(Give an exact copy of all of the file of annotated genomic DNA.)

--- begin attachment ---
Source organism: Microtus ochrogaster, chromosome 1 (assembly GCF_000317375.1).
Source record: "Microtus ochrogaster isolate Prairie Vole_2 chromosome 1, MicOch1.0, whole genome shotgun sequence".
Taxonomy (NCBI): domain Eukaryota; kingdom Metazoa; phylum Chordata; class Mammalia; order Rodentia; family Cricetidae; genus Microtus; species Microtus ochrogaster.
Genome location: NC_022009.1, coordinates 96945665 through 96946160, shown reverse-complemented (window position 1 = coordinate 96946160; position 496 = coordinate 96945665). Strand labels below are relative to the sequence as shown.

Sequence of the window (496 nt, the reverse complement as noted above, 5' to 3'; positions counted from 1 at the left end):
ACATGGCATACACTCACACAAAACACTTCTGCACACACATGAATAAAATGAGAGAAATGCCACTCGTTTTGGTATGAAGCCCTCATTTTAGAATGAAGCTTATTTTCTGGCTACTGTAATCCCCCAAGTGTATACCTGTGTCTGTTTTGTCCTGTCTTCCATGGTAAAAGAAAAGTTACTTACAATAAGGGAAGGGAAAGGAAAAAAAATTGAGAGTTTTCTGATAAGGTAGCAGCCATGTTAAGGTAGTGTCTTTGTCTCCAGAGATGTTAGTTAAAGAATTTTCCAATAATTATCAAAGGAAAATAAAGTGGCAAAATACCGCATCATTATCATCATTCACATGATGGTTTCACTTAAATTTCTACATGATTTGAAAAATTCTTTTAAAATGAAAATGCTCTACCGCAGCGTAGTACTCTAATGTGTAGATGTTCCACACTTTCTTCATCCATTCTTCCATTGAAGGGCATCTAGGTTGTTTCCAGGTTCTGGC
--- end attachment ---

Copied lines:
Source organism: Microtus ochrogaster, chromosome 1 (assembly GCF_000317375.1).
Source record: "Microtus ochrogaster isolate Prairie Vole_2 chromosome 1, MicOch1.0, whole genome shotgun sequence".
Taxonomy (NCBI): domain Eukaryota; kingdom Metazoa; phylum Chordata; class Mammalia; order Rodentia; family Cricetidae; genus Microtus; species Microtus ochrogaster.
Genome location: NC_022009.1, coordinates 96945665 through 96946160, shown reverse-complemented (window position 1 = coordinate 96946160; position 496 = coordinate 96945665). Strand labels below are relative to the sequence as shown.

Sequence of the window (496 nt, the reverse complement as noted above, 5' to 3'; positions counted from 1 at the left end):
ACATGGCATACACTCACACAAAACACTTCTGCACACACATGAATAAAATGAGAGAAATGCCACTCGTTTTGGTATGAAGCCCTCATTTTAGAATGAAGCTTATTTTCTGGCTACTGTAATCCCCCAAGTGTATACCTGTGTCTGTTTTGTCCTGTCTTCCATGGTAAAAGAAAAGTTACTTACAATAAGGGAAGGGAAAGGAAAAAAAATTGAGAGTTTTCTGATAAGGTAGCAGCCATGTTAAGGTAGTGTCTTTGTCTCCAGAGATGTTAGTTAAAGAATTTTCCAATAATTATCAAAGGAAAATAAAGTGGCAAAATACCGCATCATTATCATCATTCACATGATGGTTTCACTTAAATTTCTACATGATTTGAAAAATTCTTTTAAAATGAAAATGCTCTACCGCAGCGTAGTACTCTAATGTGTAGATGTTCCACACTTTCTTCATCCATTCTTCCATTGAAGGGCATCTAGGTTGTTTCCAGGTTCTGGC